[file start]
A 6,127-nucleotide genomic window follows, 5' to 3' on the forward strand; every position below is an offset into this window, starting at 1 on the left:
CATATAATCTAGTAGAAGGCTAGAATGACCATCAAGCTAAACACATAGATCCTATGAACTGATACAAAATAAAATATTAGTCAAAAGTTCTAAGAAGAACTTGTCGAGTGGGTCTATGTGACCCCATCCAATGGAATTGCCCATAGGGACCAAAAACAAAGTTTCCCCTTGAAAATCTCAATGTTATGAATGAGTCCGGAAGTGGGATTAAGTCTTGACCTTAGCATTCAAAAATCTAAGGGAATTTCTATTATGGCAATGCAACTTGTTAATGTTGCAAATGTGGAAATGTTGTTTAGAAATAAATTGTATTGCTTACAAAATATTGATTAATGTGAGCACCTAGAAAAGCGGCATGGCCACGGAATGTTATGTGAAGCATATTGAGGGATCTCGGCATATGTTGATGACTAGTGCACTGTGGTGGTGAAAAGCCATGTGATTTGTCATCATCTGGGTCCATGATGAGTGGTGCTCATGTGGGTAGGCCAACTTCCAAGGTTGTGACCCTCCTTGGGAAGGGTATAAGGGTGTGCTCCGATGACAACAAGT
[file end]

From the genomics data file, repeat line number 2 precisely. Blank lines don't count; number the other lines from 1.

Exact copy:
CATATAATCTAGTAGAAGGCTAGAATGACCATCAAGCTAAACACATAGATCCTATGAACTGATACAAAATAAAATATTAGTCAAAAGTTCTAAGAAGAACTTGTCGAGTGGGTCTATGTGACCCCATCCAATGGAATTGCCCATAGGGACCAAAAACAAAGTTTCCCCTTGAAAATCTCAATGTTATGAATGAGTCCGGAAGTGGGATTAAGTCTTGACCTTAGCATTCAAAAATCTAAGGGAATTTCTATTATGGCAATGCAACTTGTTAATGTTGCAAATGTGGAAATGTTGTTTAGAAATAAATTGTATTGCTTACAAAATATTGATTAATGTGAGCACCTAGAAAAGCGGCATGGCCACGGAATGTTATGTGAAGCATATTGAGGGATCTCGGCATATGTTGATGACTAGTGCACTGTGGTGGTGAAAAGCCATGTGATTTGTCATCATCTGGGTCCATGATGAGTGGTGCTCATGTGGGTAGGCCAACTTCCAAGGTTGTGACCCTCCTTGGGAAGGGTATAAGGGTGTGCTCCGATGACAACAAGT